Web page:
I posted these questions on the NativeCelebs page in Facebook. This led to the following exchanges with one of the German producers:
Style of the Film--Author's Note
The first Winnetou book depicts a whole tribe of "murderous savages" who capture Old Shatterhand and Winnetou. Indeed, the majority of Indians in the book are murderous savages. How do you propose to counteract this stereotype if you remain faithful to the book?
The book itself portrays most Indians badly. So you're either going to change the book's story or remain faithful to its stereotypical message. I wonder which?
As I understand it, May's book portray a largely empty American West with a few bad ranchers, miners, and Indians who cause trouble. There's no mention of the US government's genocidal actions, Manifest Destiny, broken treaties, Trails of Tears, etc.
The first book shows you what you can expect. A good Apache tribe, mostly off-page, with made-up names and cultural traits. A bad Kiowa tribe, mostly on-page, with murderous savages. And nothing else--no mention of the hundreds of tribes that existed across the continent with a rich diversity of cultures and languages.
Again, is your movie going to change all that? Or are you going to remain faithful to the books? It can be one or the other, but it can't be both.
In the book, Old Shatterhand leads a surveying party that ultimately contributes to the Indians' downfall. The book portrays him as superior to every Indian, including Winnetou. Indeed, Shatterhand is a Christ-like savior figure to the poor savages. Winnetou and his sister ultimately embrace Christianity to make them palatable to readers.
Also, portraying the Apaches as paragons of "sustainability" is somewhat misleading. They were one of the less peaceful and more warlike tribes in America. Making them tree-hugging nature lovers is almost as bad as making them murderous savages. A three-dimensional portrayal would be better.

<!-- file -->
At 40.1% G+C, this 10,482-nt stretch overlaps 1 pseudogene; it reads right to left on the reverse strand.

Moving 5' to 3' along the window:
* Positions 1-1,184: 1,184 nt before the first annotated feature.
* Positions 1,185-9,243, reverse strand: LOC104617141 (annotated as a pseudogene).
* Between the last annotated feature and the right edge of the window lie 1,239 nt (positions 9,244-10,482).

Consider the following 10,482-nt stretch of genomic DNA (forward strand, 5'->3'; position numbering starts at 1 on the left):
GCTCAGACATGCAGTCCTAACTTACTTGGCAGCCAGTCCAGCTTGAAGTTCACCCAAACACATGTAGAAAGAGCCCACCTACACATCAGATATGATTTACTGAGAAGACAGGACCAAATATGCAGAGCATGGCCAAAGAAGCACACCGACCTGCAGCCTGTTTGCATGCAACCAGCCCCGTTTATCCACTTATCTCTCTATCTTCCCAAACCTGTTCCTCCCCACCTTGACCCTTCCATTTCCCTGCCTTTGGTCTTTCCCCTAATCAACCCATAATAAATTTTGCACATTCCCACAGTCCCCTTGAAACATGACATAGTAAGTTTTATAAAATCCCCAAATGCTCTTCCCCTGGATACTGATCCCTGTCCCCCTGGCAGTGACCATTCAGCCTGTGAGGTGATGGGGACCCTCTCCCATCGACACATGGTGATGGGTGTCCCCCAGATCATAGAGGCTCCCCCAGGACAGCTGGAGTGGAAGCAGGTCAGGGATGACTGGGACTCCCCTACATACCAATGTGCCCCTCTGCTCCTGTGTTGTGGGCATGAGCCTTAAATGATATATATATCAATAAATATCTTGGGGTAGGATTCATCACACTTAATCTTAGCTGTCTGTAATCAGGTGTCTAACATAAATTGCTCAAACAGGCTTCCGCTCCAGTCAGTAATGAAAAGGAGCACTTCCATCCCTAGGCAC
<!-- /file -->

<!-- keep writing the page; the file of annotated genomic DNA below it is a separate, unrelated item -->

Let us know if you're going to change or critique any of these things in your movie. Otherwise, it's likely to be as stereotypical as the book was.
This is a case where Johnny Depp has the right idea. Reinventing the Winnetou story to make the Indian clearly superior to the white man would be a good idea. Portraying Old Shatterhand as the "Sacred Bear" who comes to "protect" the Indians isn't such as good idea.
In our story the author comes to the west to look for a better life and earn some money and learn from the native culture that to be rich is not the goal...Friendship, love to nature and respectful living in harmony with people and nature is the real treasure
we only distinguish in our story between good people and bad people. no matter to which culture, race or sex they belong.
Karl May fabricated the Apache culture out of his imagination. And what he wrote in the prologue doesn't square with what he wrote in the book. Are you going to research the Apache culture and portray it accurately? Or are you going to repeat May's complete fabrication of it?
As far as I know, neither Old Shatterhand nor Winnetou's Apaches expressed any love of nature or respectful living in harmony in the book itself. So you're going to change May's superficial and false portrayal of Indian life? If so, good. But none of that is evident in the worshipful write-ups you posted above.
Here's the key quote from the Winnetou prologue:
"[The Indian] became through no fault of his own a slinking, lying, mistrustful, murderous redskin."
May doesn't say this happened to some Indians. He says it happened to the Indian—that is, to every Indian. The proud huntsman has become a murderous redskin.
Winnetou and his phony Apache tribe are the only exception to this rule. They're good but most Indians are bad--i.e., murderous savages. If you change this, great, but you won't be telling Karl May's story anymore. You'll be inventing a story that has little to do with the original.
Karl May didn't just make "some mistakes." He fabricated the entire history of the American West from his home in Germany. His books are one big mistake that have almost nothing to do with actual Indian cultures and history.
For my critique of the Old Shatterhand/Winnetou legend, see:
Good things intended
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For starters, I'd say either get yourself some Apache consultants or create a fictional tribe instead. I think many Apaches would be insulted by seeing May's bastardization of their culture on the screen. That may have been okay in 1940 or 1950, when movie Indians were nameless, cultureless savages, but it's not okay in 2011.
Below: Guess who's really the star of the Winnetou saga? The guy on the tallest rock or the guy he's looking down on?
Winnetou: "Thank you for saving us,